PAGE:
Understanding Ankylosing Spondylitis and Depression

Ankylosing spondylitis and depression often coexist and impact each other. The link is often due to the loss of control that people feel when they have pain they can't manage.

Ankylosing spondylitis is a chronic inflammatory disease that causes pain in your back, hips, and other joints. As the illness becomes worse, it can make it hard to drive, work outside your home, or keep up with your social life. There is no cure for the disease, but you can manage it with treatment.

This article describes the link between the two diseases, complications, diagnosis, and treatment. It also provides help with ways to cope when both problems occur at the same time.

Depressed person

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The Connection Between Ankylosing Spondylitis and Depression

Ankylosing spondylitis is a chronic inflammatory disease that usually strikes young adults before 30 years of age. The disease causes progressive deterioration of your physical function and professional capacity. The result can impact your social relationships and overall quality of life.

Living with chronic pain and the knowledge that the disease is irreversible, incurable, and progressive can generate feelings of despair, anxiety, and loneliness. Though estimates of the incidence of depression with this disease vary widely, the highest calculations link people with ankylosing spondylitis to having a 51% higher risk of depression versus that of the general population.

Research indicates that people with ankylosing spondylitis have the following characteristics and may be more likely to have depression with this disease:

  • A higher disease activity
  • A higher degree of functional impairment
  • A delay in disease diagnosis from the onset of symptoms
  • A co-occurring condition like diabetes or heart disease
  • Lack of control over their disease

Inflammation is also an important link between depression and many chronic diseases like ankylosing spondylitis. The elevated levels of proinflammatory factors common in people with depression may be an important link in the progression of this inflammatory disease.

Latest Research

Not all types of exercise provide the same benefits for people with ankylosing spondylitis. A study of people with ankylosing spondylitis concluded that those who participated in an eight-week Pilates group training program lowered disease activity. This group also improved functional capacity, spinal mobility, core endurance, and quality of life, all of which can help reduce feelings of depression. Research indicated that the Pilates training program was more effective in improving patients' symptoms than a home-based exercise program assigned to a control group.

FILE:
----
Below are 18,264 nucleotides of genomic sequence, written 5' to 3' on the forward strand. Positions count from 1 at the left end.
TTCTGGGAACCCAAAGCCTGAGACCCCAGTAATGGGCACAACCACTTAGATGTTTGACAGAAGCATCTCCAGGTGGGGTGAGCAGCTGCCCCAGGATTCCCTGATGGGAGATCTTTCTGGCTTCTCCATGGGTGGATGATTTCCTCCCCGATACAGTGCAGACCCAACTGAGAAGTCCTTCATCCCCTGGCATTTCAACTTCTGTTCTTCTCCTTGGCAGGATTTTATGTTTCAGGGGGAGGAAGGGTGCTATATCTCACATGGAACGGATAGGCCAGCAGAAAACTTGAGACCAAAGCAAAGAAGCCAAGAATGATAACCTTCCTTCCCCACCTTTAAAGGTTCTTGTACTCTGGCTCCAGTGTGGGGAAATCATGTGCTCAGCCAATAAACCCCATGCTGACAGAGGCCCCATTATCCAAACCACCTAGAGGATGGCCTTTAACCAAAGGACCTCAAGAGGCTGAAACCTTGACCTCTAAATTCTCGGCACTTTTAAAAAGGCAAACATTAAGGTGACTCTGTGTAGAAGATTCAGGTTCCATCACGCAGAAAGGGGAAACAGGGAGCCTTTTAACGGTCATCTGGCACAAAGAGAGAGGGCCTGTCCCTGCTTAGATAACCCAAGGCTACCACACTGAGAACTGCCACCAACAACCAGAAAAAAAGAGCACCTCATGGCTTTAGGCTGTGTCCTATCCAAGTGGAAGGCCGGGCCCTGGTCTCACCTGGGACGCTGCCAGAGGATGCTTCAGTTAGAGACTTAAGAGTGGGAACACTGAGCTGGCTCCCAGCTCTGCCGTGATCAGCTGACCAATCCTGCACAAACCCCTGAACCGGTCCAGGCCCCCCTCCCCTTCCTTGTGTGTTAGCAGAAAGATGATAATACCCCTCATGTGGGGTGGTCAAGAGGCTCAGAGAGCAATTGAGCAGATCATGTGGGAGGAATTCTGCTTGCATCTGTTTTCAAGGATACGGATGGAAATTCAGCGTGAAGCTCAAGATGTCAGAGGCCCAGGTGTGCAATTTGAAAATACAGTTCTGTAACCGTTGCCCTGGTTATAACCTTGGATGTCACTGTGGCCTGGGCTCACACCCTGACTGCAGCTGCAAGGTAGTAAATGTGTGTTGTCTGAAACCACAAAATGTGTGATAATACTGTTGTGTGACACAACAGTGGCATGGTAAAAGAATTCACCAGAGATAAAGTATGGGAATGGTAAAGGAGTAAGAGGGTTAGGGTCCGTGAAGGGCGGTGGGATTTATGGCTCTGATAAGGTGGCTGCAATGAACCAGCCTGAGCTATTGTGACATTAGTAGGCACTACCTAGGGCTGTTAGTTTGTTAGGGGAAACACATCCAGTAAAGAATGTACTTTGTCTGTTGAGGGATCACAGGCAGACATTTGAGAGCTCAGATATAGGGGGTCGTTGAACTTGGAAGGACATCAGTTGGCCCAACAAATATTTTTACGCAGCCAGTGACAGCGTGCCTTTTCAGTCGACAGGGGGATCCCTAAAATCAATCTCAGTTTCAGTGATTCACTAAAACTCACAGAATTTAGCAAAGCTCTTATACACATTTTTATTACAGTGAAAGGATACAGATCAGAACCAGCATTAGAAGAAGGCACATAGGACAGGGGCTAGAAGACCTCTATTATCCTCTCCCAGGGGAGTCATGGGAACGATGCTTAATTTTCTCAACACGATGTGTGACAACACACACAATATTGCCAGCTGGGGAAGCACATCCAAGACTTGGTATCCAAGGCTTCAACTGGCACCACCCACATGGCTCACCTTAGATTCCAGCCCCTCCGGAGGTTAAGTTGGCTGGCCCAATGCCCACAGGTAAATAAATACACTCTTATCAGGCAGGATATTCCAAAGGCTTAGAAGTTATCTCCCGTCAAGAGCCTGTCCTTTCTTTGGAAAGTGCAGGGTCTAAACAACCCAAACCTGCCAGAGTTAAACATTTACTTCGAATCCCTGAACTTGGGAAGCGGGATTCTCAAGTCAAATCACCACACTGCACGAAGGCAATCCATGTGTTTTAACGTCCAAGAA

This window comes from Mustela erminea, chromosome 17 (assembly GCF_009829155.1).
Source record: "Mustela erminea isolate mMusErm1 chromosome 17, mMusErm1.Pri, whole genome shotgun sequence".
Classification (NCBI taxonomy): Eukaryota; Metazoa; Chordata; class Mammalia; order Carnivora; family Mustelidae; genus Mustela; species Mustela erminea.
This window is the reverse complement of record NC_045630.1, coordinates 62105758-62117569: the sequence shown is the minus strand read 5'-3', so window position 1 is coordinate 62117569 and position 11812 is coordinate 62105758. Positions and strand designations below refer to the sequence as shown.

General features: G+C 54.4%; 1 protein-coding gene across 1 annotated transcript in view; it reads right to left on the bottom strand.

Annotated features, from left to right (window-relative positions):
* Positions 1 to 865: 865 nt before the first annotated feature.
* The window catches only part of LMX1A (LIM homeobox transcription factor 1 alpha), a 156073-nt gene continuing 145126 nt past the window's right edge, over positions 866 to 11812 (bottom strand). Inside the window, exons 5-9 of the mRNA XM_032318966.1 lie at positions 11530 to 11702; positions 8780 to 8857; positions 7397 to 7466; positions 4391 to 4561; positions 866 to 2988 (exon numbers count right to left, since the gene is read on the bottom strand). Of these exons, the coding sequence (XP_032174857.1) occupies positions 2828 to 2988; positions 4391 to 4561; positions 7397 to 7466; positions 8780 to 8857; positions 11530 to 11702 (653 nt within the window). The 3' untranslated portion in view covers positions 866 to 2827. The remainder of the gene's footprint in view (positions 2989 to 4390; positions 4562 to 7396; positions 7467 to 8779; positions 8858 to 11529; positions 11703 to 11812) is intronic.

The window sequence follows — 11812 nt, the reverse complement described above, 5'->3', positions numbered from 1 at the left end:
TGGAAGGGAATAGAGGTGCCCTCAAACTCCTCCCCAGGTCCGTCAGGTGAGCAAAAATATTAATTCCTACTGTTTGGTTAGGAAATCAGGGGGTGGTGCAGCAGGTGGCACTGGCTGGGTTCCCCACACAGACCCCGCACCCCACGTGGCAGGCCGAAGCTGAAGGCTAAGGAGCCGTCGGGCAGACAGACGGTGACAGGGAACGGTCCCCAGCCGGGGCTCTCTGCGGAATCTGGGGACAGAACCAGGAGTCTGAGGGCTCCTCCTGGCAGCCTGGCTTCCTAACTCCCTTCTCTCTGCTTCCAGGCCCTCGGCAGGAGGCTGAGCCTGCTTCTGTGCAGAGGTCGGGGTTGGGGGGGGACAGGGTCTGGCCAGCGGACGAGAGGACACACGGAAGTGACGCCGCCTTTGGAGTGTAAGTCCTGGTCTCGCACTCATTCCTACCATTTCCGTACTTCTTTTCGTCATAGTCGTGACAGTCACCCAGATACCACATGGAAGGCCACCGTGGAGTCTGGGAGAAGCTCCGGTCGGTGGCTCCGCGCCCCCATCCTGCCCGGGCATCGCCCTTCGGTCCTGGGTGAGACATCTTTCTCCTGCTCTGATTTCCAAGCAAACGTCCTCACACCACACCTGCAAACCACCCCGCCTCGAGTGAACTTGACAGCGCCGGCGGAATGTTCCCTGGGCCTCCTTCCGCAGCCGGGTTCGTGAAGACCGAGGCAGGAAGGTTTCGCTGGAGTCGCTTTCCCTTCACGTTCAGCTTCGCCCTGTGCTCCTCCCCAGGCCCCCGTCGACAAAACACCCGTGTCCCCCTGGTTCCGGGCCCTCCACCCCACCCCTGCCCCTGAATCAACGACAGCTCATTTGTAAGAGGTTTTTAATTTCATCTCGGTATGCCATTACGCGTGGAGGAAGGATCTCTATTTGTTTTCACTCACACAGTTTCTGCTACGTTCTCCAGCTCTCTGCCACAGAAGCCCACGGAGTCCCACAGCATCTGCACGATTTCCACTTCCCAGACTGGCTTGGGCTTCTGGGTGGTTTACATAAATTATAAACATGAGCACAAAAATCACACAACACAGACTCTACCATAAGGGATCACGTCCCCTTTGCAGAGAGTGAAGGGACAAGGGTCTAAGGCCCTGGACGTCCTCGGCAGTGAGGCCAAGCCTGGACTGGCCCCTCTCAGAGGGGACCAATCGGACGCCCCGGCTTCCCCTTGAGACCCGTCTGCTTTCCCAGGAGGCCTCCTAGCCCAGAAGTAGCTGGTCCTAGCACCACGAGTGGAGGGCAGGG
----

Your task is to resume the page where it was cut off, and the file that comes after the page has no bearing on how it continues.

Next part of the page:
Fatigue, which is linked to depression and anxiety, is the third most common complaint of people with ankylosing spondylitis. Improving fatigue is a key priority in the treatment of physical symptoms of the disease. In two Phase 3 clinical trials, treatment with Cosentyx (secukinumab)reduced fatigue in people with active ankylosing spondylitis for up to three years.

Complications of Ankylosing Spondylitis and Depression

Though depression isn't identified as a cause of ankylosing spondylitis, it can affect the disease experience. Having a mental disorder can produce chronic joint pain, back pain, and gastrointestinal problems. This can aggravate symptoms and lower your pain threshold.

As depression weakens your ability to cope with pain, your perception of pain can become skewed. The result can leave you less likely to adhere to your treatment regime or follow through with movement and exercise programs. This effect can increase your risk of more severe symptoms and loss of mobility. The process can become a cycle that accelerates disease progression while more severe symptoms intensify feelings of depression.

When to See a Healthcare Provider

Pain typical of ankylosing spondylitis is often worse in the early morning and then slowly improves as you move around. However, the disease can affect other parts of your body including your heart, lungs, kidney, and digestive tract as it progresses. Contact your healthcare provider if you have any of the following symptoms:

  • Problems with balance and movement
  • Trouble breathing
  • A painful red eye, blurred vision, or light sensitivity that worsens (uveitis)